Pros: personalized excellent instruction, beautiful small campus
Cons: growing pains include class/dining/housing size, no local hangouts, THE COST!
When I was a senior in high school, I just wasn't excited about going away to college. Friends were getting early acceptances but I hadn't even sent my applications away yet. I finally got a kick in the butt when everyone else had acceptances by Christmas, so I mailed all of the envelopes out.
To be blunt, it is a converted high school. There are a few dorms built on the campus. You also will find a football field and an athletic/PT learning facility with an indoor basketball court that is amazing. There is a very small and antiquated library and an even older administrative building.
Sacred Heart suffers from exponential resident growth while they struggle to keep up with housing facilities. They are resourceful. They have converted on-campus dorm rooms from doubles and triples to quads and quints. They removed all study and TV lounges from dorms to build more rooms per floor. They have rented rooms in shady motels (Hi-Ho), they have leased apartments in luxury developments, they have to resort to desperate measures often because they cannot seem to limit their residential students according to the housing they have available. BE FOREWARNED: You will pay just as much for student housing in an on/off-campus dorm as you will in their temporary hotel housing.
It may be a small school but their staff packs a punch. Students have the advantage of small classes so professors know your name, face, home state, career goals, etc. I graduated from the school almost 5 years ago but I can still email my favorite professors and they are very responsive and interested. I learned so much from them and remember many of their classes fondly. I teach my colleagues things as well as my students when I share my knowledge from SHU professors. I incorporate what I learned from them--as well as what they still teach me through our correspondence in many of my days at work.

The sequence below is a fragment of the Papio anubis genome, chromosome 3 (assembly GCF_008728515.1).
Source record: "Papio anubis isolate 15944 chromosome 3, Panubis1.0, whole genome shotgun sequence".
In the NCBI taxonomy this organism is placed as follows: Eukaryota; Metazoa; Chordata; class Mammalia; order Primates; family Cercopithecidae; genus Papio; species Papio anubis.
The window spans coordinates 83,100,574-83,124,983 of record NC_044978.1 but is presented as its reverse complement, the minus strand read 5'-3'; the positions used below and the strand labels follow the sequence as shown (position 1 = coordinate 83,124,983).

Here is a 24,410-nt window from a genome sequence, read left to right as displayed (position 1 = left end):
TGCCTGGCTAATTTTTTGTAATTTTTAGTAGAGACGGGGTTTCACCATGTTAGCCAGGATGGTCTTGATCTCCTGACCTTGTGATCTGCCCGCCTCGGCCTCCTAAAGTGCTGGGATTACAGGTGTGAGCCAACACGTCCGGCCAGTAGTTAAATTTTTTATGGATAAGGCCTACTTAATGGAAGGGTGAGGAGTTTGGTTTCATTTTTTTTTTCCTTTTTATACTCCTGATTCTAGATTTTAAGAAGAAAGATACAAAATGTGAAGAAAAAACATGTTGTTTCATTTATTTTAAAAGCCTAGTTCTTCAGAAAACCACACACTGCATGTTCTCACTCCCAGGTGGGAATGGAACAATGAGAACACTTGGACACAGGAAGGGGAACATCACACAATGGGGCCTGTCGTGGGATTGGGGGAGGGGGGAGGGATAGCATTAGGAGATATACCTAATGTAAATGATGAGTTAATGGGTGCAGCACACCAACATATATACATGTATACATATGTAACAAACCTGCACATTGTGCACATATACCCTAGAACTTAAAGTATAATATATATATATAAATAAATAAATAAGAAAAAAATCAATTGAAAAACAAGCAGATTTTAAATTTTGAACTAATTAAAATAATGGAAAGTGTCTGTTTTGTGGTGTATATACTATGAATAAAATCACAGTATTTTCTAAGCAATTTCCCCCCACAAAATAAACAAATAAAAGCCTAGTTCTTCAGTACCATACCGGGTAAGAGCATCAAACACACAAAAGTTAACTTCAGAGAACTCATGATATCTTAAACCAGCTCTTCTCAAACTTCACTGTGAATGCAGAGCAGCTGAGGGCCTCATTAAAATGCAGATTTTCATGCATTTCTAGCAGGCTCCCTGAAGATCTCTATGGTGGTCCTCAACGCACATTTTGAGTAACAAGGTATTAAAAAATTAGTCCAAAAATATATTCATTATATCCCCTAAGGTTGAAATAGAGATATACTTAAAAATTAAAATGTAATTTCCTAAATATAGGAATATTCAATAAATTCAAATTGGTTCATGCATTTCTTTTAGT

Unfortunately, Sacred Heart University is surrounded by residential houses--which is not a big shock when we remember that its origin is as a high school. Students can't walk ANYWHERE which is very inconvenient since oncampus residents cannot keep cars there. If you are looking for exciting party life, you won't find it here on the very edge of Fairfield in suburbia.
I can't speak knowledgeably about this as I was never really a party animal in college. There is a totally scummy dive bar down Park Ave called The Sports Page (The Page) that allows anyone with something to show them in. There are other places to hang out in Fairfield and Trumbull but these are rich areas so bring a heavy wallet. Some people even travel to New Haven or Manhattan to clubs but, again, you have to worry about train and drink prices.
Sacred Heart has a very small dining hall but a generous dining plan. there are hot meal, grill, and deli options in addition to soup and salad choices. Late at night on weekends while students are "studying" and drinking "juice", they cook burgers, mozz sticks, etc. The food is plentiful and pretty good.
As someone who suffered through their first year of mandatory laptops, let me say they have come A LONG WAY! The computers students lease (so much better than buying) are top-quality with few tech issues. They have an amazing wireless network on campus for students. Their tech staff is very willing to teach students and help them maximize their technology experience while on campus.
Hell, if I knew back then what I knew now--ok who do I owe royalties to for that one? =) It was $25,000 per year 5 years ago so God knows what it is now. The cost is NOT worth it. I would have sucked it up and stayed home at a state university. I am still over $20,000 in debt from student loans b/c I decided to go out of state to a private university. I was the first child so we didn't know any better. While Sacred Heart provides wonderful education, unless you are a CT resident, and better yet--a commuter, you may want to find a school that is easier on the wallet.